Today, I’m not going to tell you anything new about my books or what’s going on in my writing world. What I want to tell you now is something that happened to me this week.
On Wednesday afternoon, my son came home, quite excited, and showed my husband and me what he’d found. In his hands, he held a baby blackbird. That wee little something was only about two inches tall and scared as heck.
I don’t like birds.
He’d found the poor thing under a tree in front of our house. Apparently, it hadn’t moved or chirped. There are lots of cats in our neighborhood—I have two myself—and to my son it was clear that the bird wouldn’t survive another couple of hours if he’d left it under that tree to fend for its own.
My husband likes animals, but he doesn’t like to interfere with the circle of life, so he would have liked my son to put the bird back under that tree.
Well, I’m a little different. I’m like my son (or he’s like me) – I just can’t look away when animals are suffering; it doesn’t matter if I like them or not. So I decided the bird was going to stay. I took it to my writing room, the only place where I can lock the door, and researched for information on how to nurse a baby bird. Well, it didn’t sound too difficult, just very time-consuming. I was ready to do whatever was necessary.
On Thursday, I tried to feed it with gruel (that’s what the local vet told me to give it) and guess what, my husband even went out and caught some insects for the little fella, too.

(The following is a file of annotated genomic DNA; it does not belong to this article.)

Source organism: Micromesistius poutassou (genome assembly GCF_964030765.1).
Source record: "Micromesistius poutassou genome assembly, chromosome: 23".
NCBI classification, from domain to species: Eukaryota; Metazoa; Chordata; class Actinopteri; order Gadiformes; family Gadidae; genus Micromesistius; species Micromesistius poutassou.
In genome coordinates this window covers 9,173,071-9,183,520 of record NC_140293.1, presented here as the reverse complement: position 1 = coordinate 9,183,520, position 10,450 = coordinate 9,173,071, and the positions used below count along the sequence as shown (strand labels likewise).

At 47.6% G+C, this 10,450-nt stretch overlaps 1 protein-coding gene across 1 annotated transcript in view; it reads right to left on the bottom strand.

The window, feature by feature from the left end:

Feeding the bird was a hard job. Sometimes it would open its beak but I didn’t get the food in. Other times the gruel landed in its mouth but came out again. Well, I’m not a bird; I had to learn how to do it right.
In the evening, I finally got the hang of it. Whenever I put the bird into the nest I built up on a shelf for it (so it would feel like back in the tree, you know) and grabbed the bowl with the food, I only had to whistle once and the baby bird opened its beak, chirping loudly. If I took too long to get something prepared to stuff down its throat, it used to get impatient and fluttered on my head, which made me jump out of my skin the first time. And all the following times, too.
The little bird started to grow on me.
The baby blackbird was allowed to run around on the floor or sit on furniture. Yes, there was a lot of acute cleaning to do, but I didn’t mind. Sometimes I took the bird out into the garden so it could learn to fly. It wasn’t able to start off from the ground, but it took off from my hand and glided down, flapping its wings fast. That was good training.
On Friday, it finally started picking ants and other little things from the grass. I released a deep breath, because it looked like the bird was over the hump. If it knew how to find food, it had a chance to survive outside.
By this time, the little thing and I had grown so close, that it followed me everywhere. I only had to lower my hand and it jumped right onto it. The bird liked to be carried around. I guess I’d become “the mother bird” so I also figured it was time to give the nestling a name. After all, I was going to keep it until it was ready to fend for itself. And who could know, maybe one day it would come back and sing me a song …